Student: Globalization and International Codes Essay

Submitted By dallenups
Words: 560
Pages: 3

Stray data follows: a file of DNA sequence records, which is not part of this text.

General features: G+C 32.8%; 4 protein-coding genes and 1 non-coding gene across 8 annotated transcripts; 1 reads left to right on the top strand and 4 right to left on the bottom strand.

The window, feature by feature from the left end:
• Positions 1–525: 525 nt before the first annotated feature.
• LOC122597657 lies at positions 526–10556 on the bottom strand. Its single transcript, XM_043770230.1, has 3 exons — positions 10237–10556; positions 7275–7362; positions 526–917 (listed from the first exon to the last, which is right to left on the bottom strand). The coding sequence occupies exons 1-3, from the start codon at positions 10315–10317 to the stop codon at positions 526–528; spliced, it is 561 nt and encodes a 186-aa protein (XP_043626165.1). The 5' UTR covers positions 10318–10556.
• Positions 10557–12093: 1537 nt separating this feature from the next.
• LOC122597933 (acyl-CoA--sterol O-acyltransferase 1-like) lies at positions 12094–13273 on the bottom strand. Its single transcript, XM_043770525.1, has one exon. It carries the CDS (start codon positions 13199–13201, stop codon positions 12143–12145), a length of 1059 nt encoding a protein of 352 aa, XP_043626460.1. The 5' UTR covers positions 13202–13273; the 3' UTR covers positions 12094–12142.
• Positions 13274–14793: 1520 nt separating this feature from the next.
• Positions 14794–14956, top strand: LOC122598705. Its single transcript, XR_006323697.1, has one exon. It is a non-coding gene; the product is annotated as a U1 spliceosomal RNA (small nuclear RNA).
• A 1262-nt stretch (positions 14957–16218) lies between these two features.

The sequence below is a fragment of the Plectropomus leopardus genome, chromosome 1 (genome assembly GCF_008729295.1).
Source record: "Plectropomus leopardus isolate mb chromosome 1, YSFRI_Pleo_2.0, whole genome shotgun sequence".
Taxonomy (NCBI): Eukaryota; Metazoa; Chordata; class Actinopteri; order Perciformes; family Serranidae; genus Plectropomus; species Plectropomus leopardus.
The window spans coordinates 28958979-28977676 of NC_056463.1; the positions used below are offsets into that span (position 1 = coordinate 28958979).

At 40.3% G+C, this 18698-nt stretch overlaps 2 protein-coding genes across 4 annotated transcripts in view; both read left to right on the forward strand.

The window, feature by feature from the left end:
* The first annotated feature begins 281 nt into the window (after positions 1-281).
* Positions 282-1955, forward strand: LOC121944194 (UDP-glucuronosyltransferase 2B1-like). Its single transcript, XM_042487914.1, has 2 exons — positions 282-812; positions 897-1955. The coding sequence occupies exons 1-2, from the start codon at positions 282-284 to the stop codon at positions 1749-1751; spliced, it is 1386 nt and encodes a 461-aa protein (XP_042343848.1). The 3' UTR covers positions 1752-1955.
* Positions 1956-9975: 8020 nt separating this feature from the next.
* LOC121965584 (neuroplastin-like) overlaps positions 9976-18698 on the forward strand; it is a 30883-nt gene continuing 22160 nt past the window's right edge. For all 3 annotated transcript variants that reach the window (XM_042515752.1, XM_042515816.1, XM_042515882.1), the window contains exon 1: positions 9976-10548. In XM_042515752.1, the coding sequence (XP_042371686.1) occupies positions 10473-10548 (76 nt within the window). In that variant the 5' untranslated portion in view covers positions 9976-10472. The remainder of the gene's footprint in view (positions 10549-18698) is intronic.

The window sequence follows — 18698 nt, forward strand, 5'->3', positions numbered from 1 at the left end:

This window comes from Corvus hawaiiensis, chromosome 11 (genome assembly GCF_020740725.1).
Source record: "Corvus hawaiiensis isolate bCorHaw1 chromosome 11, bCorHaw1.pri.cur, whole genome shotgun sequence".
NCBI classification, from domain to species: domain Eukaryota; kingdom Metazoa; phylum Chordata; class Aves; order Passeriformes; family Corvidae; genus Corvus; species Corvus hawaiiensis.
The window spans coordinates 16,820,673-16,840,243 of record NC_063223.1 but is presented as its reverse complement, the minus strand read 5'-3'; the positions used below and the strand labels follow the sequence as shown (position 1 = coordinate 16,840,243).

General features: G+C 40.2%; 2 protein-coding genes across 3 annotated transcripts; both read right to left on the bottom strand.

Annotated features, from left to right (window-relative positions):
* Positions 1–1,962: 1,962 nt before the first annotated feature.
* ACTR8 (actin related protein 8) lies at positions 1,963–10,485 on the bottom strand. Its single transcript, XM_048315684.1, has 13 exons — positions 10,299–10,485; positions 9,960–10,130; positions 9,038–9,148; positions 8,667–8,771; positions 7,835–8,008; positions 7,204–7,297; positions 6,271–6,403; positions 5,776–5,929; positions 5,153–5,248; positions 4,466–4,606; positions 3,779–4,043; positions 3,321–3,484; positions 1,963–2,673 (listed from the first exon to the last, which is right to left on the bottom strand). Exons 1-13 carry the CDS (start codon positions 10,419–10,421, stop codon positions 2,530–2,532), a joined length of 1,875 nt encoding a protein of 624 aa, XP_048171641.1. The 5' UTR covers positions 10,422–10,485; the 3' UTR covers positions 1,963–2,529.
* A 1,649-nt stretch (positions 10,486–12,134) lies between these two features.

Multinational Corporations A multinational corporation (MNC) is company that is headquartered in one country and does at least some of its business in a foreign or host country. A few foreign employees, assets, and sales all contribute to helping a company become multinational. As a large emerging multinational corporation, Deere had the power to be based in rich countries rather than small and poor countries. In 1912, Deere & Company emerged in the neighboring country of Canada. Deere & Co had 11 manufacturing plants in the United States and one operating in Canada. Later, Deere established 25 sales organizations, five of which were export departments in Canada. From 1912 to today, John Deere has reached 27 countries across the world. The company has grown to be one of the world’s largest operating agriculture machinery companies. Deere has grown foreign profits by 6%, which results in $460 million in revenue (Stynes, 2011). Like other MNCs, John Deere is able to stimulate the economies of the rich foreign countries and receive better returns on investments. As John Deere move to increase its foreign direct investments (FDI), the company began to cater to the foreign markets. By doing so the company has increased the long-term presence in the foreign countries. All MNCs must comply with International Codes of Conduct in order to do business in foreign countries. “International codes of conduct are aspirational statements of principles, policies, and rules for foreign operations that a multinational corporation voluntarily agrees to follow” (Steiner & Steiner, 2012). Before International Codes of Conduct were established, multinational corporations followed Sullivan Principles. The 1977 Sullivan Principles were primarily the code of conduct for doing business in South Africa. The principles required all foreign corporations doing business in South Africa to do business nondiscriminatory manner. Along with the Sullivan Principles and the International Codes of Conduct is the Organisation for Economic Co-operation and Development (OECD). Formed in 1961, the OECD is a group of 33 nations that works to further economic growth by expanding trade. The participation in the OECD is voluntary. Each government has the authority to set up its own “national contact point”, since the rules vary slightly, the guidelines are not binding. Therefore there can